With its new verdict, the CJEU has now applied principles from online trade to the physical world. In the future, operators of marketplaces will have to implement appropriate measures to prevent the sale of counterfeits on their premises.

The new verdict of the Court of Justice of the European Union (CJEU) is based on a case in Prague: Several businesses filed a suit against the operator of a market at which counterfeits of their products were repeatedly offered for sale. A Czech court brought the case before the CJEU, which decided in favour of the complainants. According to the verdict, marketplace operators must actively prevent their marketplaces from being abused for dealings with counterfeit products (Case number C-494/15).

With this verdict, the CJEU followed the jurisprudence in the recent L’Oréal case: The cosmetics firm had filed a complaint against the online dealer eBay because the operator of the internet platform made it possible to buy counterfeit brand products. Here the judges decided that eBay is responsible as an “intermediary” for taking “effective deterrent” measures to prevent the online trade in product and brand imitations on its online platform. These measures, however, musn’t be disproportionately costly.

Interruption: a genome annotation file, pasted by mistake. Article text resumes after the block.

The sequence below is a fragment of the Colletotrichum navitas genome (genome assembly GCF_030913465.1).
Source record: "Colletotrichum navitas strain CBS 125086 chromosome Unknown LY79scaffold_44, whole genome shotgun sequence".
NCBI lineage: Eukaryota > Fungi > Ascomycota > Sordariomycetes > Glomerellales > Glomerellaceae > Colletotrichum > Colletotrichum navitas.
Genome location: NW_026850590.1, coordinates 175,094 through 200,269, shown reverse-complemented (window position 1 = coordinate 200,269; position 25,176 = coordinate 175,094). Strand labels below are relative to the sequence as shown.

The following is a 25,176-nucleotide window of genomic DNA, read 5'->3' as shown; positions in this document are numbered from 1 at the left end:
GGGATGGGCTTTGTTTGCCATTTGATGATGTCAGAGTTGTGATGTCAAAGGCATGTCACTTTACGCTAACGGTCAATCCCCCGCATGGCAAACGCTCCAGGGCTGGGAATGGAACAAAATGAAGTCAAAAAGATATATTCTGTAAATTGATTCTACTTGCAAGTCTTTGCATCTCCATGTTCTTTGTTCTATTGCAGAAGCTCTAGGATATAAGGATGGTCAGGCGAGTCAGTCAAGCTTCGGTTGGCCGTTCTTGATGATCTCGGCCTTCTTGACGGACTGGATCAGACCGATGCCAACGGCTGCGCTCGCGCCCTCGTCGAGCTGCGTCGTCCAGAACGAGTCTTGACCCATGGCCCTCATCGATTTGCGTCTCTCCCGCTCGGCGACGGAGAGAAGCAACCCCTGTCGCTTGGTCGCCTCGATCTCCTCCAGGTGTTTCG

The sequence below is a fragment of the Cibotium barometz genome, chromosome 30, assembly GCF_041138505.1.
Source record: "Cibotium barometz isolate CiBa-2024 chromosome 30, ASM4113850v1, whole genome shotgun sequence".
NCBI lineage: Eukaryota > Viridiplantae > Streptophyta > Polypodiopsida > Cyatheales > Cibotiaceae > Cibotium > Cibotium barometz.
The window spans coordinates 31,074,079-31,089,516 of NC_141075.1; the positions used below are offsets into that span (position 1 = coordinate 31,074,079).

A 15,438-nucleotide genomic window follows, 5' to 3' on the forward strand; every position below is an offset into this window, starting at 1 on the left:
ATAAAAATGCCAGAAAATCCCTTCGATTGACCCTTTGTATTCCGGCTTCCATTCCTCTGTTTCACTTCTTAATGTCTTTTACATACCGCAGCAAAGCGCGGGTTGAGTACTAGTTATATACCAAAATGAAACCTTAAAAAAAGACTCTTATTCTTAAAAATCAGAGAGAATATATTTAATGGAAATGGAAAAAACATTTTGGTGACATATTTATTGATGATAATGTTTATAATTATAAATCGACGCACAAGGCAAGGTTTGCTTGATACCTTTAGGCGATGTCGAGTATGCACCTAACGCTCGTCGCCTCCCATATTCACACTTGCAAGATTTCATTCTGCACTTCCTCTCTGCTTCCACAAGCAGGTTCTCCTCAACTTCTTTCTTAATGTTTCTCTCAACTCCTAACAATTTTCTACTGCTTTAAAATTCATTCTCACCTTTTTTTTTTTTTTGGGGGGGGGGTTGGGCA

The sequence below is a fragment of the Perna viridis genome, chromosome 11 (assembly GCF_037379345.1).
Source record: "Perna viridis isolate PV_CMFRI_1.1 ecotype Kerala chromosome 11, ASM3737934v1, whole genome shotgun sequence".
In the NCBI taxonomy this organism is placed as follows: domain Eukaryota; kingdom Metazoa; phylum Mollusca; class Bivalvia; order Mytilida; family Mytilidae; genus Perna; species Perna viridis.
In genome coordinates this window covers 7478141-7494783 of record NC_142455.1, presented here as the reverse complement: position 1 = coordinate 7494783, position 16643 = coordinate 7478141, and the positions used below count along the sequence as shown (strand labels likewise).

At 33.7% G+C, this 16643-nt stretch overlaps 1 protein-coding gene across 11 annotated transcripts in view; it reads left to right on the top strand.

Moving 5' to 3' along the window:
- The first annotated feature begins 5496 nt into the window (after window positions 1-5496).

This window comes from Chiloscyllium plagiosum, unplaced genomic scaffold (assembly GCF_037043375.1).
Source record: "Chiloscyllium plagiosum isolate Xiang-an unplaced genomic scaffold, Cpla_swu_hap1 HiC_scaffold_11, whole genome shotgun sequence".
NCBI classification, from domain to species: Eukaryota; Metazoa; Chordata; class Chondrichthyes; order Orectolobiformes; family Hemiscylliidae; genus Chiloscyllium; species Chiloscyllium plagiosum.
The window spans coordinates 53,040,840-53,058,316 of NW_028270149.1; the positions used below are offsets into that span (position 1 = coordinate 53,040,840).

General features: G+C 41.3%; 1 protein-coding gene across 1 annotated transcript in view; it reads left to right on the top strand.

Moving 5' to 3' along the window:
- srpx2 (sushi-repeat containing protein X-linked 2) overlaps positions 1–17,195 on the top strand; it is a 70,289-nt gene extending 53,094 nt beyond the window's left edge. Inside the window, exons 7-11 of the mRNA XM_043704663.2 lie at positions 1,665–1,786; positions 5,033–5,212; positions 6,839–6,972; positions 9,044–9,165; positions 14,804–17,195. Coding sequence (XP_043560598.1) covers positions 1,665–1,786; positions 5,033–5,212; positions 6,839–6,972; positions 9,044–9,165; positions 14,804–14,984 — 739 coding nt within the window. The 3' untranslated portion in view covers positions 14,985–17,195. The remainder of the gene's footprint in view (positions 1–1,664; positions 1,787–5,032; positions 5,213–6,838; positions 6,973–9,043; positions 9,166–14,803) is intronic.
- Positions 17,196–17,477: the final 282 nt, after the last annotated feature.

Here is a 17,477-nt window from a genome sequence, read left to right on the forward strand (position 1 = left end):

In the recent case, the CJEU decided that the guideline isn’t limited to online trade, but also applies to real, physical markets. Like online platforms, providers of physical retail spaces are also to be legally regarded as “intermediaries.” Volker Bartels, Chairman of the Action Committee Against Product and Brand Piracy, welcomed the verdict for making it clear to intermediaries that their services may not be abused for violations of intellectual property rights.

The verdict of the CJEU could also be of importance for product and trade expos in the future, according to Katharina Garbers-von Boehm, an attorney at CMS Hasche Sigle in Berlin. “If a marketplace operator learns about product counterfeiting, he cannot close his eyes to the problem, but must act.“

Sources: FAZ, EuGH